Legislation designed to bring the TV and film industry to bring projects to the Show-Me State is being considered by a Missouri House committee. Rep. Brian Seitz, R-Branson, is the sponsor of House Bill 169, which establishes the Missouri Entertainment Industry Investment Act and the Missouri Entertainment Industry Postproduction Investment Act. He tells the Economic Development Committee that Missouri doesn’t incentivize the industry to come to the state.

“When I presented this bill in committee last session, I spoke about a new show, Kansas City King, starring Sylvester Stallone,” according to Seitz. “Because this bill, which passed out of committee, with unanimous support, was not brought to the floor, Kansas City King became Tulsa King and we lost revenue to the state of Oklahoma. Furthermore, projects that would portray Missouri, should be filmed in Missouri.”

During the committee, several individuals mentioned how this legislation could make Missouri’s film and TV industry, if this passes, mirror that of Georgia’s, which put smiles on many lawmakers’ faces inside the room, given how much of an economic boom it would be for the state.

Erin Brower, the Senior Director of Governmental Affairs at Hallmark, which is headquartered in Kansas City, spoke during public testimony on how the proposed tax incentives would help the company’s bottom line. Last year, they shot 92 movies, with the majority of those being filmed in Canada, which provides, as she calls the tax credits, ‘extremely generous.’ She was asked why the company doesn’t film in the state they are headquartered in.

“Tax credits is going to be the number one decisionmaker because we are making so many movies, 92 movies last year, that’s the only the way the budget can work when you’re creating scripted shows, scripted movies,” Brower said. “I’m a Kansas City native, I would be personally thrilled to have something in the Kansas City area.”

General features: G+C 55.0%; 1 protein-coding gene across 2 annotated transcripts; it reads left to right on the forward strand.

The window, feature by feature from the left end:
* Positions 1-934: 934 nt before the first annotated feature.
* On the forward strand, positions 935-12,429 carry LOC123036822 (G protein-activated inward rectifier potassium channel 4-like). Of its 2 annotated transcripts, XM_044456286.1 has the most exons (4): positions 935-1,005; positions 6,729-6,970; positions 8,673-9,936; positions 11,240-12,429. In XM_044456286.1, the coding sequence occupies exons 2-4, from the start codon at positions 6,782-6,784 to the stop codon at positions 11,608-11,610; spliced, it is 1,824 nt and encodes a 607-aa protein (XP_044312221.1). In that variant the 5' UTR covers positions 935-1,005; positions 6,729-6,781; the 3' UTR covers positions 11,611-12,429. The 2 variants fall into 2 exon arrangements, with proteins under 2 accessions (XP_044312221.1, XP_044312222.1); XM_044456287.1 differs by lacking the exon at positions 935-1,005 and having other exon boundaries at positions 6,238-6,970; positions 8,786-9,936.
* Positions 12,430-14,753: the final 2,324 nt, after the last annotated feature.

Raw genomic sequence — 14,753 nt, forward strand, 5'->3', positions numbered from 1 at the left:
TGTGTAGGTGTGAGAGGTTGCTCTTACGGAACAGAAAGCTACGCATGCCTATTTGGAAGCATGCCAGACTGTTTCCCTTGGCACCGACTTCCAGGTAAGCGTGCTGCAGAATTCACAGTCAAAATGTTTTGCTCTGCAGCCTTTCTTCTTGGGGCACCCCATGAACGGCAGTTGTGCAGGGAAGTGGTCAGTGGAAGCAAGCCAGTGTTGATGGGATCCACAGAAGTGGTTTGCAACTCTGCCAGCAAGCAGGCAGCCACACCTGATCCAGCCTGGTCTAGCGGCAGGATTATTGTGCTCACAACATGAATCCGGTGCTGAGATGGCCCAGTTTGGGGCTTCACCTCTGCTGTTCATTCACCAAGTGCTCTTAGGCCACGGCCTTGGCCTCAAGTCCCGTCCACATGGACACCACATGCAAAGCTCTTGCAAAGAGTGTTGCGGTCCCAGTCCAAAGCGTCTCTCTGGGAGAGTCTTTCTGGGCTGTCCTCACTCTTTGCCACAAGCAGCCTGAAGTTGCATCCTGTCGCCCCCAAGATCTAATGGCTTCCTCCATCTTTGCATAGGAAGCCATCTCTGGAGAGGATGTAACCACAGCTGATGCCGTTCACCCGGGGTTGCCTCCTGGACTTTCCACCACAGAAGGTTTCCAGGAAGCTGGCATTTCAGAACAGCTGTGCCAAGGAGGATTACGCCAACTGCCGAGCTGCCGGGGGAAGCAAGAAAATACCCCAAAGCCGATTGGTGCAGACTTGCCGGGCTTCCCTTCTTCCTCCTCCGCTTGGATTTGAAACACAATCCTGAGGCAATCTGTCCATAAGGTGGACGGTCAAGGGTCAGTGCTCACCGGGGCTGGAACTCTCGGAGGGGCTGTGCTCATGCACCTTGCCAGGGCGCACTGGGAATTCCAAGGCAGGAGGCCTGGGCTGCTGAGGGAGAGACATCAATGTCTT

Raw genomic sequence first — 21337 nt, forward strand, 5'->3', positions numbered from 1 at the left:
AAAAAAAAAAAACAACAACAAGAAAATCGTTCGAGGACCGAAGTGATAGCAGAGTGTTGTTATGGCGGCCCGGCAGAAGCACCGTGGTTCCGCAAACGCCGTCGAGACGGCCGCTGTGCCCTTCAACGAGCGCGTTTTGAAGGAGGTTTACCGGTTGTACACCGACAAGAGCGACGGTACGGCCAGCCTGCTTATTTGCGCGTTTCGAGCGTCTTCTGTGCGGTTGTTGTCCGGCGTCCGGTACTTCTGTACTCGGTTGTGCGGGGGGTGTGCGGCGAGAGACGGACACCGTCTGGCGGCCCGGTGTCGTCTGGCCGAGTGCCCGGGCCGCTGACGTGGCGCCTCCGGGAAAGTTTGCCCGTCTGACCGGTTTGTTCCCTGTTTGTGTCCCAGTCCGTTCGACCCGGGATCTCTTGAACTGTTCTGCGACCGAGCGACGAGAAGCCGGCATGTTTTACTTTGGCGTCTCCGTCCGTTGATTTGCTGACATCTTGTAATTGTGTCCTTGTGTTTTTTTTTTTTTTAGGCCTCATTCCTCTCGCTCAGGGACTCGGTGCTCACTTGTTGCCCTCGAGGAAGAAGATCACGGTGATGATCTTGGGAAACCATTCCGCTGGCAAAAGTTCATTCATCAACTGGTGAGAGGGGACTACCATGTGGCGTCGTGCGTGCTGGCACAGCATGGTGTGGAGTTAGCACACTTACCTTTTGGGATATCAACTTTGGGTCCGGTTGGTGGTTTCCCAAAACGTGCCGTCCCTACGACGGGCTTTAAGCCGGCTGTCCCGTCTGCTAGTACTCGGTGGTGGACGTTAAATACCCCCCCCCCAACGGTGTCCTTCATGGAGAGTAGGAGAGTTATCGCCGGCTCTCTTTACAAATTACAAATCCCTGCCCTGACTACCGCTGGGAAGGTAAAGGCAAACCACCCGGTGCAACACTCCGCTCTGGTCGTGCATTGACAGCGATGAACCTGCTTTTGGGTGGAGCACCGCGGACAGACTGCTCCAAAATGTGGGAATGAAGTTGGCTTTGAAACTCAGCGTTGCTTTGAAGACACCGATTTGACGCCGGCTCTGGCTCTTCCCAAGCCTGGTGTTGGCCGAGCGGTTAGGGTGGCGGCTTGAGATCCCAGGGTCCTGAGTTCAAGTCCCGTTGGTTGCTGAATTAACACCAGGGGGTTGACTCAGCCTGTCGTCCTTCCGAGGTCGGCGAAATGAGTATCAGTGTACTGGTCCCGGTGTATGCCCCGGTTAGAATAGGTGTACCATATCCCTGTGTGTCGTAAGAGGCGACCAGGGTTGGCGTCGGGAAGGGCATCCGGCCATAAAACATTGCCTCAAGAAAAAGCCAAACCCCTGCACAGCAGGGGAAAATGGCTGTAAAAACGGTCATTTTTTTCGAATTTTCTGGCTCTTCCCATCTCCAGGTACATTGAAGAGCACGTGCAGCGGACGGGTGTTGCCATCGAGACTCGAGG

Not everyone was on board with the proposed legislation as Jeremy Cady with Americans for Prosperity questioned if those tax credits could be better spent elsewhere in Missouri, like on infrastructure. He also told lawmakers he does not want the government to incentivize one industry over another.

Under the proposed bill, the state would provide up to $20 million in tax credits annually with a six-year sunset date, which allows lawmakers to revisit it.

Two other pieces of legislation were introduced in the committee with correlate with Rep. Seitz’s bill. They include House Bill 239 from Rep. Travis Smith, R-Dora, which would establish the Show Missouri Film and Digital Media Act and House Bill 675 from Rep. Kurtis Gregory, R-Marshall, which establishes the Show MO Act.

Click here for more information on HB 169.

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